AWDABPT for Buildings and AWDABPT-UG are computer programs for the estimation of the average room air, surface and core temperatures of the rooms of a building, shelter or underground enclosure for equipment and/or people.

They were developed as design aids to assess new concepts and, in particular, to reveal trends due to the variation of selected parameters relating to the thermal performance of such accommodation.

The relevance of the predictions provided by the program can be no better than the extent to which the user's input data correctly models the subject building.

Whenever possible, testing of the program's results against measured building temperatures should be done. Some validation has been done in the past by others on concrete culvert buildings, insulated steel stud and clad air conditioned buildings with phase change material standby cooling, a naturally cooled, thermally transparent shelter and outdoor telecommunications equipment cabinets with and without the assistance of an air-to-air heat exchanger.

Both programs were written by Allan Wishart BE, MIEAust, CPEng, MAIRAH. He has used this software over many years for the thermal design of accommodation of heat dissipating equipment whether it be a standard building, a naturally cooled thermally transparent shelter, a kerb-side cabinet or an underground enclosure. Applications are located in Australia, Pacific Island countries and India for example.

The current versions have evolved from a software model originally developed on an HP86B desktop computer around 1984.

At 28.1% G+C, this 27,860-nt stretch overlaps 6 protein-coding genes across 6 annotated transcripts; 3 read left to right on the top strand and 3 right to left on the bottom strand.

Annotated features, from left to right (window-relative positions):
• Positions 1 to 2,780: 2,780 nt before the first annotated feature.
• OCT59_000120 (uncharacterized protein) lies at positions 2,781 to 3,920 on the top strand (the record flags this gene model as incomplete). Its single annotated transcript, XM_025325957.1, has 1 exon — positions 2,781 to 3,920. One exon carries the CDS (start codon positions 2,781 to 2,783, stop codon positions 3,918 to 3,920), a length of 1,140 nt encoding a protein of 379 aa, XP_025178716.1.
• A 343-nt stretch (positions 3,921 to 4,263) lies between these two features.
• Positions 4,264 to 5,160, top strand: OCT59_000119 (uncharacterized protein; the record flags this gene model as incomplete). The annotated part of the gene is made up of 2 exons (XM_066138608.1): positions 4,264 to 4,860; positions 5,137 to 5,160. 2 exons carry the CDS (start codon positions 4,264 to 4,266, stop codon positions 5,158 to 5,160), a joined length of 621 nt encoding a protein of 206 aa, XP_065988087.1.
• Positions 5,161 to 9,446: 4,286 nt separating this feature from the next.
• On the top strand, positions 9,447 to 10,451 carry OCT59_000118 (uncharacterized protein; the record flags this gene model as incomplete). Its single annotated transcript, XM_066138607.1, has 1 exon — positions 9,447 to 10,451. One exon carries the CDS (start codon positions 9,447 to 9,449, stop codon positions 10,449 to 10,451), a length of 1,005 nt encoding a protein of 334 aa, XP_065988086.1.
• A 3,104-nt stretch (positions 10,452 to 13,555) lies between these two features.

Examples of some of the (known) projects for which this software was used for the thermal design:

  Telecommunication repeater station buildings for the Kandla - Bhatinda pipeline, India, Indian Oil Corporation Limited.

  (No photo available).

  Houses - for cooling and heating loads and room temperatures when outside conditions exceed 10 or 15 worst days of the year.


  Small multi-storey buildings.


  Various telco buildings and outside cabinets.

        An ice bank is used for standby cooling.
      Outside telco cabinets being prepared for thermal performance testing. The second one includes an air to air heat exchanger.
   Outside telco cabinets under test. A friendly comparison of AWDABPT software with that from a large international company was undertaken by a qualified third party (CSIRO). AWDABPT software did not require any modification.
         Induction cooling coils served by peak-lopping water storage system cooled to overnight low outside temperature.
   This building protects the entrance to an underground telecommunications equipment enclosure.